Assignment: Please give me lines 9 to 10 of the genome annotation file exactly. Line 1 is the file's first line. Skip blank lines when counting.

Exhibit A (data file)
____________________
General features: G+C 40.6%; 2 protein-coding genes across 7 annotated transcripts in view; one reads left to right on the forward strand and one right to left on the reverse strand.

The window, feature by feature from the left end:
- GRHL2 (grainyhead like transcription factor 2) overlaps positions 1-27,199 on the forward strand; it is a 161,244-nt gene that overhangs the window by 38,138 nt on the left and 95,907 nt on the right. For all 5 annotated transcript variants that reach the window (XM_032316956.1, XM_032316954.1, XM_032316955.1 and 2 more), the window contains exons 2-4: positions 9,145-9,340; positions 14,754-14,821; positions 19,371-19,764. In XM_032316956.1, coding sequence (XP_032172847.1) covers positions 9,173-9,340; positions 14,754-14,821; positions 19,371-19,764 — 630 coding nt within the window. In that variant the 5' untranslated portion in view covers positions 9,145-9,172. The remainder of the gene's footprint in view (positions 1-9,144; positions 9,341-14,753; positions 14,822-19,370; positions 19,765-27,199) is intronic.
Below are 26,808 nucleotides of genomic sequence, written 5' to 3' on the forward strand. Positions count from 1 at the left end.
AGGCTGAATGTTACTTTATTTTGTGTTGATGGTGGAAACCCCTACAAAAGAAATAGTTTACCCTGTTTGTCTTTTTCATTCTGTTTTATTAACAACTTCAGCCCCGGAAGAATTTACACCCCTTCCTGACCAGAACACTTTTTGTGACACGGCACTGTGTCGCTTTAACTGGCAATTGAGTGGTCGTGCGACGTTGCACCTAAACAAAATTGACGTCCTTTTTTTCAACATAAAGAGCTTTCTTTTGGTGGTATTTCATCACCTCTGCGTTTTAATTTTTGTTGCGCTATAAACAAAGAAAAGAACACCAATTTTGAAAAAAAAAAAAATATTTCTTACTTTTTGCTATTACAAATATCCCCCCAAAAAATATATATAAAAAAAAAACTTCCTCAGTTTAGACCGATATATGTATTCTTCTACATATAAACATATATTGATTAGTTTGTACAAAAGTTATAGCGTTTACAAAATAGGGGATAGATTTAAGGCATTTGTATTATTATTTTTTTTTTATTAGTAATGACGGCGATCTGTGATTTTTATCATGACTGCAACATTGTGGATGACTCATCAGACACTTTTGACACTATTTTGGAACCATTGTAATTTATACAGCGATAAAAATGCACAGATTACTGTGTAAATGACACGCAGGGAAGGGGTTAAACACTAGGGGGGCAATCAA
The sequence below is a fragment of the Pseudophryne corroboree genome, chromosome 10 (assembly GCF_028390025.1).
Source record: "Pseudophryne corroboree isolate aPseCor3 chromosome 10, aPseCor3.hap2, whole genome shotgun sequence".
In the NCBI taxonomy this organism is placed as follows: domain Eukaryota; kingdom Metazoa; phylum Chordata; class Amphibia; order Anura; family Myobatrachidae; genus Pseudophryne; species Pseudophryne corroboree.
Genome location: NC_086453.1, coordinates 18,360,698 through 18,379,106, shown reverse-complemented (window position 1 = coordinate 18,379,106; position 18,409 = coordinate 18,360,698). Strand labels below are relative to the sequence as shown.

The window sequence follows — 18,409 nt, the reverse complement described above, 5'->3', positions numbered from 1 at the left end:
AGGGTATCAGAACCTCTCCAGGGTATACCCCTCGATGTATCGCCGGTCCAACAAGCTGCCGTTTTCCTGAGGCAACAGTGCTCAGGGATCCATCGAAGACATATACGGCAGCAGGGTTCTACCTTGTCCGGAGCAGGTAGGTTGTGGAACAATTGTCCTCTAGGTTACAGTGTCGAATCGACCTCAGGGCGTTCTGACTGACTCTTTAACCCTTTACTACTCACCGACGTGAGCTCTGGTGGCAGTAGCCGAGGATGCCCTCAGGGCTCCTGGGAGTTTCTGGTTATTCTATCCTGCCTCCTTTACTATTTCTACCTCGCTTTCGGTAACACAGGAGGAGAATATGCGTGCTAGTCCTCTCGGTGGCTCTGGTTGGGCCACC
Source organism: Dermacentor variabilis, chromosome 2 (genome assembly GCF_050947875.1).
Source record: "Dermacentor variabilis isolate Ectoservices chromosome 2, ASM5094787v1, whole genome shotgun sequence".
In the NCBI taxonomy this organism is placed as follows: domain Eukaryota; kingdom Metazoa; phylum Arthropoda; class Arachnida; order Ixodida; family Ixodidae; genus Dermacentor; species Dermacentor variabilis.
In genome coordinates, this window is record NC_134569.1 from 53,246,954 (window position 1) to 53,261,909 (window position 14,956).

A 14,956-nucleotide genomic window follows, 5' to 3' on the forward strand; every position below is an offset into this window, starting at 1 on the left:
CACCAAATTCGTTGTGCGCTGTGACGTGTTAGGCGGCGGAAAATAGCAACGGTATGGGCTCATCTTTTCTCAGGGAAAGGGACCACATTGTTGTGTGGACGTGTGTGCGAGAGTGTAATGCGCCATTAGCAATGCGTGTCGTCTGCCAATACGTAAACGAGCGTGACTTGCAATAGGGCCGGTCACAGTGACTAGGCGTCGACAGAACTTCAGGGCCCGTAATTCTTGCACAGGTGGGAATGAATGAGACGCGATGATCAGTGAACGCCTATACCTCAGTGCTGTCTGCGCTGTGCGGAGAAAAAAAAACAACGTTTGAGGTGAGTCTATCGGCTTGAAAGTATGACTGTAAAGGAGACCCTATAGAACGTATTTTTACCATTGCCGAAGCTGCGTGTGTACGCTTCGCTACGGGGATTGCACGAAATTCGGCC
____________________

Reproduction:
Genome location: NC_086453.1, coordinates 18,360,698 through 18,379,106, shown reverse-complemented (window position 1 = coordinate 18,379,106; position 18,409 = coordinate 18,360,698). Strand labels below are relative to the sequence as shown.

The window sequence follows — 18,409 nt, the reverse complement described above, 5'->3', positions numbered from 1 at the left end: